What is modernity? Where are modernity's points of origin? Where are its boundaries? And what lies beyond those boundaries? Allegory and Enchantment explores these broad questions by considering the work of English writers at the threshold of modernity, and by considering, in particular, the cultural forms these writers want to leave behind. From the fourteenth to the seventeenth centuries, many English writers fashion themselves as engaged in breaking away from an array of old idols: magic, superstition, tradition, the sacramental, the medieval. Many of these writers persistently use metaphors of disenchantment, of awakening from a broken spell, to describe their self-consciously modern orientation toward a medieval past. And many of them associate that repudiated past with the dynamics and conventions of allegory.
In the hands of the major English practitioners of allegorical narrative-William Langland, John Skelton, Edmund Spenser, and John Bunyan-allegory shows signs of strain and disintegration. The work of these writers seems to suggest a story of modern emergence in which medieval allegory, with its search for divine order in the material world, breaks down under the pressure of modern disenchantment. But these four early modern writers also make possible other understandings of modernity. Each of them turns to allegory as a central organizing principle for his most ambitious poetic projects. Each discovers in the ancient forms of allegory a vital, powerful instrument of disenchantment. Each of them, therefore, opens up surprising possibilities: that allegory and modernity are inescapably linked; that the story of modern emergence is much older than the early modern period; and that the things modernity has tried to repudiate-the old enchantments-are not as alien, or as absent, as they seem.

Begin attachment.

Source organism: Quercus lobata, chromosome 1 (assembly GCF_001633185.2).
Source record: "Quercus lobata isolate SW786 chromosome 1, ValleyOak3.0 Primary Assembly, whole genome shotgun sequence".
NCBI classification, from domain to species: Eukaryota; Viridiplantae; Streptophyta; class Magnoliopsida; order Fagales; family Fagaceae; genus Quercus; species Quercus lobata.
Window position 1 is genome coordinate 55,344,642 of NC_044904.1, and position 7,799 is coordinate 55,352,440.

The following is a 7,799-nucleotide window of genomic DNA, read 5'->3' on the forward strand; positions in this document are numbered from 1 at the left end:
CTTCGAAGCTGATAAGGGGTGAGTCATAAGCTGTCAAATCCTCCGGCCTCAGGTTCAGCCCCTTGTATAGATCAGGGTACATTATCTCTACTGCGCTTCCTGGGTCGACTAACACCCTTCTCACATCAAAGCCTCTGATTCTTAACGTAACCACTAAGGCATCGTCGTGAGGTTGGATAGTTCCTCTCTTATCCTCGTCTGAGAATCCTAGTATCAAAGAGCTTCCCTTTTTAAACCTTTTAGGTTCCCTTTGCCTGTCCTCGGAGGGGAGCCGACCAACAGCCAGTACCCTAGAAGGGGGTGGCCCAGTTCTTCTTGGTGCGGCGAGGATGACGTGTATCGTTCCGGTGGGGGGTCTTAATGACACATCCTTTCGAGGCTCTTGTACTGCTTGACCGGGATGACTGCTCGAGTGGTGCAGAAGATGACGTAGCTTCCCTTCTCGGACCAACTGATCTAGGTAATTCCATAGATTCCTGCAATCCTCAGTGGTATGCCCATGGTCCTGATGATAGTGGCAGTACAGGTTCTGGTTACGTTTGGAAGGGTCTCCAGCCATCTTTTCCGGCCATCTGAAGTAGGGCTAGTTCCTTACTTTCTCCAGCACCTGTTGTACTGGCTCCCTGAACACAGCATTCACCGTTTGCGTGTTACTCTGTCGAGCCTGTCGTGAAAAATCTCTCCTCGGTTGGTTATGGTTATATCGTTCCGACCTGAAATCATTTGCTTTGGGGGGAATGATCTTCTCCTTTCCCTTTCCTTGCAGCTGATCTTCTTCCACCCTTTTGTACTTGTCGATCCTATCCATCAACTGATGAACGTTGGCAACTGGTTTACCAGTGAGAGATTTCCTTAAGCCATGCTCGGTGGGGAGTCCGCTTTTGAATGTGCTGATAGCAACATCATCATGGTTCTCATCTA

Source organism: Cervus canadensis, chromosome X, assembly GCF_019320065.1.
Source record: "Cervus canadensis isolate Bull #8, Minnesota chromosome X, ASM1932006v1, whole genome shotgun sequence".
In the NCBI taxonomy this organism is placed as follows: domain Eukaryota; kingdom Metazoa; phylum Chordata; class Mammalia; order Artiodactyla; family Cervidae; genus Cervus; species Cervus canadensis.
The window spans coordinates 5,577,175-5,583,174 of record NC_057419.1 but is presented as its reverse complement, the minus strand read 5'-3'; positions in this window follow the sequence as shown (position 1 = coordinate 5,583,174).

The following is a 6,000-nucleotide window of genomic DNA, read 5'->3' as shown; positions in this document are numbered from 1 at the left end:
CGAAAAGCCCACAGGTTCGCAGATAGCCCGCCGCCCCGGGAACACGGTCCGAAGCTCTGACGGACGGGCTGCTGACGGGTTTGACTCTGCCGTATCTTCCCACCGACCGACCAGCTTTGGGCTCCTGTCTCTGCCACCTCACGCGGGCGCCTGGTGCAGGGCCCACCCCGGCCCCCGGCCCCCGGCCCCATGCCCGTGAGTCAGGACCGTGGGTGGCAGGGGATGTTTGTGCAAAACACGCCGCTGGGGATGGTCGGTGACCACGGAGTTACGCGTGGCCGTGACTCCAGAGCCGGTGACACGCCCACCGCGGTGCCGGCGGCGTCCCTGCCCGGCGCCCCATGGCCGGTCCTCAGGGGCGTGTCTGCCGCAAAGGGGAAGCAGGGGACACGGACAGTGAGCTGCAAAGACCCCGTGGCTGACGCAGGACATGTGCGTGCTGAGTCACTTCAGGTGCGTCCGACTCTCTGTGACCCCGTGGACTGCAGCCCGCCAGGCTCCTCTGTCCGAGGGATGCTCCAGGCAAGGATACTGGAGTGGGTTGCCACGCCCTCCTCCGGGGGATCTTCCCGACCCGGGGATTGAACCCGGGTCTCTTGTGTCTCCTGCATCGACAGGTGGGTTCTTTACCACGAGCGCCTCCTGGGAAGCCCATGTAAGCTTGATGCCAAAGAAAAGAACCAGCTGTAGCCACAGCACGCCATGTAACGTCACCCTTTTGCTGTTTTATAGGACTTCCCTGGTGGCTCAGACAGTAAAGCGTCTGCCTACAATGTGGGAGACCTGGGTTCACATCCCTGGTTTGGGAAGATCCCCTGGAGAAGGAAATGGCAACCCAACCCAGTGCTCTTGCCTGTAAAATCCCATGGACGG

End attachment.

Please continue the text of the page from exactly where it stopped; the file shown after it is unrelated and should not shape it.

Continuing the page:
Jason Crawford is Assistant Professor of English at Union University, where he teaches and writes about early modern literature and culture. His essays have appeared in the Journal of Medieval and Early Modern Studies, Religion & Literature, and English Studies.
Table of Contents
Introduction: A Poetics of Enchantment
1. Genealogies of Allegory
2. Incarnations of the Word: Piers Plowman
3. Suspicion and Solitude: The Bowge of Courte
4. Violence and Apocalypse: The Faerie Queene
5. Selfhood and Secularity: The Pilgrim's Progress